We eventually got back to Strasbourg, however, and have had a good couple of days. For example, on Saturday, we were walking to a lesson when I saw a lady at a distance on the other side of the street. Apparently she saw us too, because she was yelling at us and motioning for us to come over. We were a few minutes early, so I went over to see what she was freaking out about. When I got close, she jumped and grabbed my arm, looked up at me, and said "I just need a young man to help me cross the street." She also had a three-legged dog. So, I helped an old lady cross the street with her three-legged dog. There you have it, it actually happens. Give me the merit badge, because I am an eagle scout. I just hope the foot I ate earlier didn't belong to the dog.

After we helped her get to her car, she asked about our church and requested a rendez-vous. Blessings come from service!

Later that night, we ate dinner at our apartment and went to visit a member family from Madagascar. We shared a spiritual thought and it went well, and they kindly prepared "a little something" for us. That "little something" turned out to be a gigantic meal of sausages, bread, spicy green sauce and salad. So, sitting in an apartment kitchen in France and surrounded by assorted African meats hanging from the ceiling to dry, Elder Manivanh and I ate more African food than any men should have to. That was after we had already eaten as well. Fortunately, it was a delicious Malagasy meal and we were quite happy.

It's been freezing cold and wet every day this week, and it's only getting worse. In fact, there was so much ice that church was canceled for almost the entire northern half of France. It's a good thing I bought a new jacket at Soldes to cope with the weather.

That's the latest and greatest, and thanks for stopping by.

Advice for the week: go give a compliment to someone. It'll make you feel good.

Elder Wilson

Elder Barr (on the left) was my MTC companion and he will now be companions with my trainer and first companion, Elder Dunn, in Cherbourg.

It was great to see several of my MTC roomies.

January 14, 2013

Joyeux Soldes - Week 21

It finally snowed for the first time in five or six weeks. It's been getting pretty cold, but probably not as cold and not as much snow as my Utah home. Happy Snow Day to you!

It's already the start of my third transfer, and I'll be staying in Strasbourg again! Elder Dunn, however, didn't get so lucky. He's being transferred to Cherbourg, which is on the other side of France. My new companion is going to be Elder Manivanh. I'll let you know how to pronounce his name once I meet him and figure it out for myself. I have been told that he is from Tahiti and I hope that he is so that I can speak French to him 24/7 and improve my speaking and understanding. Also, there's a chance I'll be going to Paris for a few hours on transfer day on Wednesday. We can only hope! 

Now that Christmas and New Year's is over, France has begun yet another holiday which, in my opinion, is probably the best. This holiday is Soldes, where every clothing store in existence puts all of their merchandise on clearance. Being in France, there's no shortage of clothing stores. Do you want a classy, 30 euro French belt? Bam! It's now 10 euros or less. How about a 90 euro pair of shoes for 35 euros? Sure! Soldes has it all. Missionary wardrobes aren't exactly the most diverse, but we'll try to take advantage of it anyway. Unfortunately, there's only so many white shirts and ties someone can own before it becomes ridiculous and impractical.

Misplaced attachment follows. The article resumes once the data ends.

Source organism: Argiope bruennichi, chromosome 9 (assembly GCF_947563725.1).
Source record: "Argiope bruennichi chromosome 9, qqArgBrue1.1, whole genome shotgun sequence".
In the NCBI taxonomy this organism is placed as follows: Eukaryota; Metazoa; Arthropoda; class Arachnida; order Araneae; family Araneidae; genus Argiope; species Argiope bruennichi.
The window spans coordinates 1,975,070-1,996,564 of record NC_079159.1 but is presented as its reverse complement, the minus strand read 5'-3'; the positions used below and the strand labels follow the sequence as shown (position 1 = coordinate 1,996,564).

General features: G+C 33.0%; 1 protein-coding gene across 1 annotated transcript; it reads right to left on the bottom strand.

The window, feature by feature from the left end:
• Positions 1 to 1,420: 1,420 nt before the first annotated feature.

This last Thursday night, Elder Dunn and I took a train to St. Dié to conduct a baptismal interview for one of the investigators of the St. Dié Elders. Elder Dunn is the District Leader and that is one of his responsibilities. Once we pulled into the station at St. Dié, we realized that we forgot to bring a baptismal form that's required for the baptism. So the next morning, we woke up bright and early to run and catch an hour and a half train back to Strasbourg, sprinted to our apartment to grab the dumb piece of paper, made it back to catch the hour and a half train to St. Dié, dropped the paper off to the other companionship, and got back on another hour and a half train to Strasbourg. Maybe there's a reason it's called St. Dié ... the days have been killed every time I've gone there so far. Well, I suppose it's not every day you get to ride on a train through the French countryside for five hours, right? Still, I'd prefer not to do it again.

When people found out I was going on a mission to France, I heard quite a bit of stories and rumors about how French people hate Americans. On the contrary, I've found that a lot of French people love us just because we are American. Parisians hate rude American tourists. I've mentioned this before in other letters, but in the last few weeks, we've scheduled a handful of extra lessons just because our accents are "so cute!" I'll take it. Hey, whatever works, right?

All in all, it was a fairly calm week filled with a decent number of lessons and way too many train rides. Also, as of 5 hours ago, I'm officially trained and no longer a blue! I guess I'm a real missionary now. I'll have to celebrate by buying myself a new French suit for 50 euros at Soldes.

Have a great week!

Elder Wilson

January 07, 2013

Getting Shot At - Week 20

It's now 2013 and the beginning of my "blackout year," which is missionspeak for the year that I won't be touching American soil. And so it starts!